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EDITORIAL | Complete your civic duty and vote Tuesday
Well, after months and months of anticipation, Election Day is finally upon us.
On Tuesday, all ballots must be either at the Island County Elections office in Coupeville, in one of several ballot boxes scattered across Whidbey Island, or in the mail and postmarked no later than Nov. 5.
While many have had their minds made up since day one and long ago cast their votes, many more have avoided that envelope as if it was something found in a public bathroom. There it has sat for weeks on the mantle or that spot next to the door where one puts their mail. Well, it’s time to pick it up, blow off the dust and take a peek.
To remove a bit of the mystery, here’s some of what you’ll find inside. South Whidbey voters will decide on several contested races this year, the first of which is for Position 5 of the South Whidbey School Board. Seeking to fill the seat, in alphabetical order, are Langley residents Betty Bond and Rocco Gianni. Both have extensive backgrounds in education and bring specific strengths to the table. The position carries a four-year term.
Also up for grabs is Position 3 on the Port of South Whidbey’s Board of Commissioners. Vying for voters’ favor are Clinton residents Curt Gordon and Ed Jenkins. Gordon, the incumbent, is a contractor and Jenkins is a retired businessman. Port commissioners serve for six years.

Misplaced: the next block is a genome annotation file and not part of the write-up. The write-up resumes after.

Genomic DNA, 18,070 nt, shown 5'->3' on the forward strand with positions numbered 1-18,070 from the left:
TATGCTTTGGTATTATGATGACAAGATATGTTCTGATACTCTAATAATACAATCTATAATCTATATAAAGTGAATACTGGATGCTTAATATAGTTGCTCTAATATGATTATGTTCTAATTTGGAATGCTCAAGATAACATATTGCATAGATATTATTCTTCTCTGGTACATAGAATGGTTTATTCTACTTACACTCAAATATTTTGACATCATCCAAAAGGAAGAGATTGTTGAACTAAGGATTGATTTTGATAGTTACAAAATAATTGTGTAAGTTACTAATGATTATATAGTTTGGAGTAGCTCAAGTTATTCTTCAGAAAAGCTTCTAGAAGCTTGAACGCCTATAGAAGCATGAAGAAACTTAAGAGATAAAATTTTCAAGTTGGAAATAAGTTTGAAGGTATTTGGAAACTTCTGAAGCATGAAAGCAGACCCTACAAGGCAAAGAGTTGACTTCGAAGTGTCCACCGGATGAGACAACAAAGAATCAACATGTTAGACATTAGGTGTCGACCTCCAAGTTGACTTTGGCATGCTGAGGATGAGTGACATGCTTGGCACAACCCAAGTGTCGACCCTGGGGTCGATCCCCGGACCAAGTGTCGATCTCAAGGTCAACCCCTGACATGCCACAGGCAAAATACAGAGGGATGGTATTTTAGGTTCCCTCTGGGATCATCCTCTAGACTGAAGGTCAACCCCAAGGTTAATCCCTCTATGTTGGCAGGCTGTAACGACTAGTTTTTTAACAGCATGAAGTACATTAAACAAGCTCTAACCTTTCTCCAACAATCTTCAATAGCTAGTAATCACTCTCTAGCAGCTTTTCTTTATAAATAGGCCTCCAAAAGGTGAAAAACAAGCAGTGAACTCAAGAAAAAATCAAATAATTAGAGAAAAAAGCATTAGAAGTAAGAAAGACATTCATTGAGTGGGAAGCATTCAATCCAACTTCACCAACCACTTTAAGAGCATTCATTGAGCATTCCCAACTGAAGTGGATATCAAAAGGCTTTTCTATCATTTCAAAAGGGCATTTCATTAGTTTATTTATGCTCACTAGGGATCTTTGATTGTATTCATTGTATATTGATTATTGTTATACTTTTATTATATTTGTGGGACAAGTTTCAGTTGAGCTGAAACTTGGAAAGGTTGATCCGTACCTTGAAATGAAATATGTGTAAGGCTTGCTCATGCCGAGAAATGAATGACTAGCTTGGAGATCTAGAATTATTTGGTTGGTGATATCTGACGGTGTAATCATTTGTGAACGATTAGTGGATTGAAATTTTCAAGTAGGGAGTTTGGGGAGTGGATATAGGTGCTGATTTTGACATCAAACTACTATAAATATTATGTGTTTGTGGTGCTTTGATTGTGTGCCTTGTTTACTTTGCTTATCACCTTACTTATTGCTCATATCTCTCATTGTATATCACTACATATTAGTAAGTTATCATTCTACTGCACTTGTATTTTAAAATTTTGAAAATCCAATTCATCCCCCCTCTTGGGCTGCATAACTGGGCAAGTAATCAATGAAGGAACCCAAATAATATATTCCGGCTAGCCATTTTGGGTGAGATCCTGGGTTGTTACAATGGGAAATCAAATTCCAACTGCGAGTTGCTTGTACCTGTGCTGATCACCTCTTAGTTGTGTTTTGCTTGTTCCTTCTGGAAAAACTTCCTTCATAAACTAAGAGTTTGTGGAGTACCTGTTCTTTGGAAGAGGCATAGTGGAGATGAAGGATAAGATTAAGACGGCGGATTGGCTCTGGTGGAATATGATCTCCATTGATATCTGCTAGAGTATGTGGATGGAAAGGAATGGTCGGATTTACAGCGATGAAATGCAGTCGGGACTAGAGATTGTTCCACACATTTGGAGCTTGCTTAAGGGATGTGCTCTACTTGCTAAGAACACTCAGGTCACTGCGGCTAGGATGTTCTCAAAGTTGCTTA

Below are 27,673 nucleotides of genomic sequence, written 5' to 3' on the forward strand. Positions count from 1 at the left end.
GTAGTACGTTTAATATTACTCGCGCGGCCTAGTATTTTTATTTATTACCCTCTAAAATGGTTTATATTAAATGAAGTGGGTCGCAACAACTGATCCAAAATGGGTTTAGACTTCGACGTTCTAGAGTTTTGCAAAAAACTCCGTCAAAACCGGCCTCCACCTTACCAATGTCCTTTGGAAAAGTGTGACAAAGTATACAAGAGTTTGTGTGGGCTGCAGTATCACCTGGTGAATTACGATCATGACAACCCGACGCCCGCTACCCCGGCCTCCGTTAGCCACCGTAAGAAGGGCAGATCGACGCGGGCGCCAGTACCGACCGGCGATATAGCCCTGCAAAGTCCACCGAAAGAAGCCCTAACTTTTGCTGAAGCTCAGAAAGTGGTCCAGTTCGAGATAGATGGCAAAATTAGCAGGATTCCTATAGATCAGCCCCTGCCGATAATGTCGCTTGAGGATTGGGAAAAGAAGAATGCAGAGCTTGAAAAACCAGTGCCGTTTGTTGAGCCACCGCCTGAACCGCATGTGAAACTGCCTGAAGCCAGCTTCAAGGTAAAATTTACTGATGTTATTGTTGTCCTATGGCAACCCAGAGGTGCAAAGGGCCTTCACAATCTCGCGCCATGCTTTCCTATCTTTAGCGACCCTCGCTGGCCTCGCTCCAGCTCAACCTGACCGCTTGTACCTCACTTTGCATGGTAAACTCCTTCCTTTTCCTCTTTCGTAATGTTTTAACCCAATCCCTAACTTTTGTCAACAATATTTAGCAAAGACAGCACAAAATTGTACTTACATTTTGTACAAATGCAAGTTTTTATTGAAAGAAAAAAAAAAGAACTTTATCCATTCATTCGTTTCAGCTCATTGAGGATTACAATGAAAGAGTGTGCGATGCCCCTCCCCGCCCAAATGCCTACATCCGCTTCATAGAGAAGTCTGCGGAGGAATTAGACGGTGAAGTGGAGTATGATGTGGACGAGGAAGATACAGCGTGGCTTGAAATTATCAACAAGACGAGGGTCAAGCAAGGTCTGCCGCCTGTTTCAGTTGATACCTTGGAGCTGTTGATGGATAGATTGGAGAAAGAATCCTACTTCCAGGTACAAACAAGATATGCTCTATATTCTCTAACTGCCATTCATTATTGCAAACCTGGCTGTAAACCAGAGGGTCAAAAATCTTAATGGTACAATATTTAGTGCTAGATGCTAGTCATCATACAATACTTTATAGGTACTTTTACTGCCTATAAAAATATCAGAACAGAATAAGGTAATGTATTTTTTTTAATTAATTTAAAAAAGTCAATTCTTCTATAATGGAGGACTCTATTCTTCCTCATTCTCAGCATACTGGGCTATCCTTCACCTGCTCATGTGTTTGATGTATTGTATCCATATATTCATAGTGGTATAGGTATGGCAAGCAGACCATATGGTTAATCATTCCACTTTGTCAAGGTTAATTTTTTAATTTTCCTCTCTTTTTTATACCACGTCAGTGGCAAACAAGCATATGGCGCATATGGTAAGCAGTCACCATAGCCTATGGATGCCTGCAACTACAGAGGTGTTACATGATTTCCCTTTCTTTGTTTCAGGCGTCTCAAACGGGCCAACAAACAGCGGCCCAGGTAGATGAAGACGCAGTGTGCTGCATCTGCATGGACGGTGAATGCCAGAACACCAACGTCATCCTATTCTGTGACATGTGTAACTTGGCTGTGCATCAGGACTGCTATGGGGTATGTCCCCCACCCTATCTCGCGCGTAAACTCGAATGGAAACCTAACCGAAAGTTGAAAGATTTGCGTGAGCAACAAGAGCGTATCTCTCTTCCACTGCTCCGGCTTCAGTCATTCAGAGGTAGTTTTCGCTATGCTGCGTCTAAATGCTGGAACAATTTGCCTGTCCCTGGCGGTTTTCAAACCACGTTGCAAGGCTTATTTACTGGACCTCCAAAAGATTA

Last but not least, Position 3 of South Whidbey Parks and Recreation Board of Commissioners is being sought by two Freeland residents, Captn Blynd and Bob Hezel. Blynd is retired but busy in the community and Hezel is the owner of a construction company. Parks district seats carry four-year terms.
Finally, Whidbey General Hospital is asking voters to approve a $50 million expansion project. The plan is to modernize the facility with the construction of a new wing with single-patient rooms. For details, see the story on Page A3.
There are also a handful of uncontested races in Langley city government — that includes the mayor — South Whidbey Fire/EMS, parks and school districts, and a state initiative concerning the labeling of genetically modified foods.
For some, voting is always a difficult task. Ballots seem to weigh 1,000 pounds, for one reason or another, but it’s a weight everyone should heft. Five minutes of misery far outweighs four years of frustration.
Vote, it’s worth it.